The significance of the Graeco-Arabic translation movement for Arabic letters and Islamic civilization in general led Dimitri Gutas also to investigate its position in the social history of the early Abbasid caliphate in which it took place. This study led to the publication of Greek Thought, Arabic Culture (London and New York 1998), which looked into the major social, political, and ideological factors that occasioned the translation movement. The social history of intellectual currents in early Islamic civilization, which includes an investigation of the multicultural elements that constituted it, is increasingly becoming the focus of contemporary research worldwide. Greek Thought, Arabic Culture has been translated into eight languages: Arabic, French, Greek, Italian, Japanese, Korean, Persian, and Turkish. The Greek translation won the 2002 Special Honorary Award for the Study of Civilization, awarded by the Greek Society of Letters. Pursuing his interest in this subject, Dimitri Gutas is currently engaged in a book-length study on translations from and into Greek, Syriac, Arabic, Hebrew, and Latin from the Hellenistic period to the Renaissance.

The Greek philosophical texts that were translated into Arabic upon demand by interested scholars during the translation movement led to the development of a strong and long-lived philosophical tradition in Arabic. A considerable amount of the teaching and research effort of Dimitri Gutas has been spent on the study of the Arabic philosophical tradition. General assessments of the state of research are presented in the following articles: “The Study of Arabic Philosophy in the Twentieth Century. An Essay on the Historiography of Arabic Philosophy,” British Journal of Middle Eastern Studies 29 (2002) 5-25, and “The Heritage of Avicenna: The Golden Age of Arabic Philosophy, 1000 - ca. 1350,” in Avicenna and His Heritage, ed. by J. Janssens and D. De Smet (Leuven 2002), 81-97. Dimitri Gutas is on the editorial board of numerous scholarly periodicals publishing on Arabic philosophy, including the leading journal, Arabic Sciences and Philosophy, published by Cambridge University Press. He is currently engaged as co-author and contributor in the new edition of the classic German history of philosophy, Ueberweg. Grundriss der Geschichte der Philosophie, which will devote four volumes to Arabic philosophy. The first volume, Philosophie in der islamischen Welt I: 8.-10. Jahrhundert has appeared (Basel: Verlag Schwabe, 2010).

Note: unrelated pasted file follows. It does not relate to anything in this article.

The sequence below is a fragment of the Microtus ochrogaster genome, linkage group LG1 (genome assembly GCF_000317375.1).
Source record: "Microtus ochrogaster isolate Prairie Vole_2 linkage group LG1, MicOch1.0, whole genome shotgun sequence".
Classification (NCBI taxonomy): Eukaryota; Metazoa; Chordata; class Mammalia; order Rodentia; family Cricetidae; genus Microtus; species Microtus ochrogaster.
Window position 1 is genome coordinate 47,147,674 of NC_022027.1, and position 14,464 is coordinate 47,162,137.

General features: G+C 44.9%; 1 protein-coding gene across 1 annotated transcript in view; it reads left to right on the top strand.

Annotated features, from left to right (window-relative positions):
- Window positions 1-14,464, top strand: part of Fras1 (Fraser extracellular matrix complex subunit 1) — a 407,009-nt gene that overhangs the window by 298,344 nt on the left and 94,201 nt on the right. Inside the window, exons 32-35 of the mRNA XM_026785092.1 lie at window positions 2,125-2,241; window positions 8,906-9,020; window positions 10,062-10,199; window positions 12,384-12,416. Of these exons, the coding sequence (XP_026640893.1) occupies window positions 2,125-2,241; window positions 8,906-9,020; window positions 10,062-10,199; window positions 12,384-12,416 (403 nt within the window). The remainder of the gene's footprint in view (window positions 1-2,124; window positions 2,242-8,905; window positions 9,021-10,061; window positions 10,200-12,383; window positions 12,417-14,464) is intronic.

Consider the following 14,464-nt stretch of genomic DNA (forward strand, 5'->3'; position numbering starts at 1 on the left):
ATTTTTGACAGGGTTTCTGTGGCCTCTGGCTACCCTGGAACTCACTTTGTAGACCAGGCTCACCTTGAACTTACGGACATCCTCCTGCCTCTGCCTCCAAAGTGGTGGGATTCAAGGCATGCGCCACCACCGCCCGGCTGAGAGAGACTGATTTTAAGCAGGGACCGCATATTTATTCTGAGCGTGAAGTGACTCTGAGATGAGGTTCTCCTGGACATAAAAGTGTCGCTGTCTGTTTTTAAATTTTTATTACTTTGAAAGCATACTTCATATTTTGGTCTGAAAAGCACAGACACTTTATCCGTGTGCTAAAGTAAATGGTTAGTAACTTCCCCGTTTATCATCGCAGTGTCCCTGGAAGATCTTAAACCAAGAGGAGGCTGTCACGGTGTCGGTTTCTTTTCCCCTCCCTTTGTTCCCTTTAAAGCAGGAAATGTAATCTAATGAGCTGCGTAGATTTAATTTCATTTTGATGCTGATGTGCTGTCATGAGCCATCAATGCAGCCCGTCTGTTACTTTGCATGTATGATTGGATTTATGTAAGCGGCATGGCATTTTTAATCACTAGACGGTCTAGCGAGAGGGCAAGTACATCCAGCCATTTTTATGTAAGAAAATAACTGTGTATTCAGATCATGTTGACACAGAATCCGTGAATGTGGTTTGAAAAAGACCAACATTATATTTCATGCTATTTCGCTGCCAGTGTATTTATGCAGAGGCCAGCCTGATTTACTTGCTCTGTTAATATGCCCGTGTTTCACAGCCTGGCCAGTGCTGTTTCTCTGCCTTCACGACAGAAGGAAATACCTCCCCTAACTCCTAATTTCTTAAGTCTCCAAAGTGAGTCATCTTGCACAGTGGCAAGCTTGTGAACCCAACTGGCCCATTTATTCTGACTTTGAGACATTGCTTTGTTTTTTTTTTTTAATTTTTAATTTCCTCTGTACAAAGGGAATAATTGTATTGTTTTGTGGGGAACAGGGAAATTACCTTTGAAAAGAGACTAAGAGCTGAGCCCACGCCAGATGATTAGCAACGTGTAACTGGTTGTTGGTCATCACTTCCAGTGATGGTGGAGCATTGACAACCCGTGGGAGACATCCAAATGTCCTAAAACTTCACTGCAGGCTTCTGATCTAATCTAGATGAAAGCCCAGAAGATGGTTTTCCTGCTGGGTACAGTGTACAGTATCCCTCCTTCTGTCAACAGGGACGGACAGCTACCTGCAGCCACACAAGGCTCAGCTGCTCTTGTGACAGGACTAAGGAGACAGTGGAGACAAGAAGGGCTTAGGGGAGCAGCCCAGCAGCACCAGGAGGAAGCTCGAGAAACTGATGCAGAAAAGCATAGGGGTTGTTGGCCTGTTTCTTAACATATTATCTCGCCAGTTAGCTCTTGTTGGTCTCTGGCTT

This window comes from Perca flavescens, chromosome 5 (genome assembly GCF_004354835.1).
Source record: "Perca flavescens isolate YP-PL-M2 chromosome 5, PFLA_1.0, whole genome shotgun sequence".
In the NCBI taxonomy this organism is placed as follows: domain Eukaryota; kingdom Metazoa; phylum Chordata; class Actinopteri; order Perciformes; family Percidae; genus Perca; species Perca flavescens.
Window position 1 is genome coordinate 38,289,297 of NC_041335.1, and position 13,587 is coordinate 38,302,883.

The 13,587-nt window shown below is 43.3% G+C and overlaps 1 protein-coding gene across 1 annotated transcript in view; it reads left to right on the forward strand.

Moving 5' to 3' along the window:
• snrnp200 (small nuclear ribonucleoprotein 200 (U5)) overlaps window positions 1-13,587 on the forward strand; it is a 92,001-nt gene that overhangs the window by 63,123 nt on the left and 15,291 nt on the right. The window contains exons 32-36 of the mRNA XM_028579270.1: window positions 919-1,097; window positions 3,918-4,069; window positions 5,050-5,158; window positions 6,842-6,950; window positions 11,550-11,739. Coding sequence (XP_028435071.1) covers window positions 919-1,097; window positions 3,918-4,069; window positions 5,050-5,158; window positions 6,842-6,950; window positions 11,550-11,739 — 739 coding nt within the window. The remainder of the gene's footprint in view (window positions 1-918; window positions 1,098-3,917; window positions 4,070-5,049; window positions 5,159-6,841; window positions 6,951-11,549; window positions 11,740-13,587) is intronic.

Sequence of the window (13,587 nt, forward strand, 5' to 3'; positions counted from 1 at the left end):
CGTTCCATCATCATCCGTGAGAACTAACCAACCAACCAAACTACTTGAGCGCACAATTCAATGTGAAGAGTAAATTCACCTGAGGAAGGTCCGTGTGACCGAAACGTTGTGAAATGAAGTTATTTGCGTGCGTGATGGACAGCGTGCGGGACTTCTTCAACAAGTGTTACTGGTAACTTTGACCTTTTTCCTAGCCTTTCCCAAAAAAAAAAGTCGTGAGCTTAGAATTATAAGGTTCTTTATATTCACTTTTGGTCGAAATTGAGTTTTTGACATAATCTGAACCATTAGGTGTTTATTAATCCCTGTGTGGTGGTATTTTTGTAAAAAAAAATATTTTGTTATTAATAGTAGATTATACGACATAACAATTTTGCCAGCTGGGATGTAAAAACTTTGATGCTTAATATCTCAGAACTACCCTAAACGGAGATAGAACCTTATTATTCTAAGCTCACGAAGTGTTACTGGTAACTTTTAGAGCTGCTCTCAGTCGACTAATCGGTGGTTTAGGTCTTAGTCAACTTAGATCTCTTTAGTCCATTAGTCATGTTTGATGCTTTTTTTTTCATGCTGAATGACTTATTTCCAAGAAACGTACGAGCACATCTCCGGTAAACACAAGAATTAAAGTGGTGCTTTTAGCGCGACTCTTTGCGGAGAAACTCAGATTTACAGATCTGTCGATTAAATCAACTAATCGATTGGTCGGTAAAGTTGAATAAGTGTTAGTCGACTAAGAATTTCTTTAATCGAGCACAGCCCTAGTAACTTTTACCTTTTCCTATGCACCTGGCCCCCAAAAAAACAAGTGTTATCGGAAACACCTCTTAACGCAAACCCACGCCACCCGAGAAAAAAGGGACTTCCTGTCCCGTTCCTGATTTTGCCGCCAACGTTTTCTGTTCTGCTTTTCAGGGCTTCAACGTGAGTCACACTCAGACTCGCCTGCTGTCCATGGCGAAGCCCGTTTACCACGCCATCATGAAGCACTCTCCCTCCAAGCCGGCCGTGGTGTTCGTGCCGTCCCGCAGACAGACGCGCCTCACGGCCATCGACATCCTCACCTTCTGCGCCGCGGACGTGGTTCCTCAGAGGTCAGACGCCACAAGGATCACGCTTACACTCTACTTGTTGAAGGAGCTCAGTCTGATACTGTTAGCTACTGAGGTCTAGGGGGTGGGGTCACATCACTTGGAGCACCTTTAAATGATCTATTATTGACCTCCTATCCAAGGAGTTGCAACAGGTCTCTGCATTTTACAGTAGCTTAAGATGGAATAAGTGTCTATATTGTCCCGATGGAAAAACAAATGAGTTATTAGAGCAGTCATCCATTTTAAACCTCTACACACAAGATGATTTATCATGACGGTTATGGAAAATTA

Within Arabic philosophy, Gutas has concentrated in particular on its greatest exponent, Ibn Sina (known as Avicenna in the medieval Latin world), on whom he wrote the fundamental Avicenna and the Aristotelian Tradition. Introduction to Reading Avicenna's Philosophical Works (Leiden 1988; second, revised and augmented edition, including an inventory of Avicenna’s authentic works, Leiden 2013). Gutas has continued work on Ibn Sina and has recently published an article on “The Empiricism of Avicenna” (Oriens 40, 2012, pp. 391-436) in which he traces the development of ideas on the subject that found their eventual formulation with John Locke. The study of Ibn Sina and other Arabic philosophical texts forms a regular subject of his graduate seminars.